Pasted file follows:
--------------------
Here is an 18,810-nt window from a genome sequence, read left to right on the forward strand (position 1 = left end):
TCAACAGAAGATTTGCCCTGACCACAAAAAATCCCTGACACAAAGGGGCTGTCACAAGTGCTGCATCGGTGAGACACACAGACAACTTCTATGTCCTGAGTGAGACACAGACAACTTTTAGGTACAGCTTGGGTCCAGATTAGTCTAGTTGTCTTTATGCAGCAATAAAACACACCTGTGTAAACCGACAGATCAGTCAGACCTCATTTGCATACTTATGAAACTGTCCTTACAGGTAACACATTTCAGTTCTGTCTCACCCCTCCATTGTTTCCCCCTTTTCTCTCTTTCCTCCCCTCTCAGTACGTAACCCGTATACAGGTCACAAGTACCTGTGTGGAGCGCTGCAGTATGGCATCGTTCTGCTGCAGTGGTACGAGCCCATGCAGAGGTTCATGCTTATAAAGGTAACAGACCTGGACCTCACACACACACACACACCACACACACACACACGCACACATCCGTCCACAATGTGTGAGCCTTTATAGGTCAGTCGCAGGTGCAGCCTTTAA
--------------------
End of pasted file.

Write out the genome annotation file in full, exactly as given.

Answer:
Here is an 18,810-nt window from a genome sequence, read left to right on the forward strand (position 1 = left end):
TCAACAGAAGATTTGCCCTGACCACAAAAAATCCCTGACACAAAGGGGCTGTCACAAGTGCTGCATCGGTGAGACACACAGACAACTTCTATGTCCTGAGTGAGACACAGACAACTTTTAGGTACAGCTTGGGTCCAGATTAGTCTAGTTGTCTTTATGCAGCAATAAAACACACCTGTGTAAACCGACAGATCAGTCAGACCTCATTTGCATACTTATGAAACTGTCCTTACAGGTAACACATTTCAGTTCTGTCTCACCCCTCCATTGTTTCCCCCTTTTCTCTCTTTCCTCCCCTCTCAGTACGTAACCCGTATACAGGTCACAAGTACCTGTGTGGAGCGCTGCAGTATGGCATCGTTCTGCTGCAGTGGTACGAGCCCATGCAGAGGTTCATGCTTATAAAGGTAACAGACCTGGACCTCACACACACACACACACCACACACACACACACGCACACATCCGTCCACAATGTGTGAGCCTTTATAGGTCAGTCGCAGGTGCAGCCTTTAA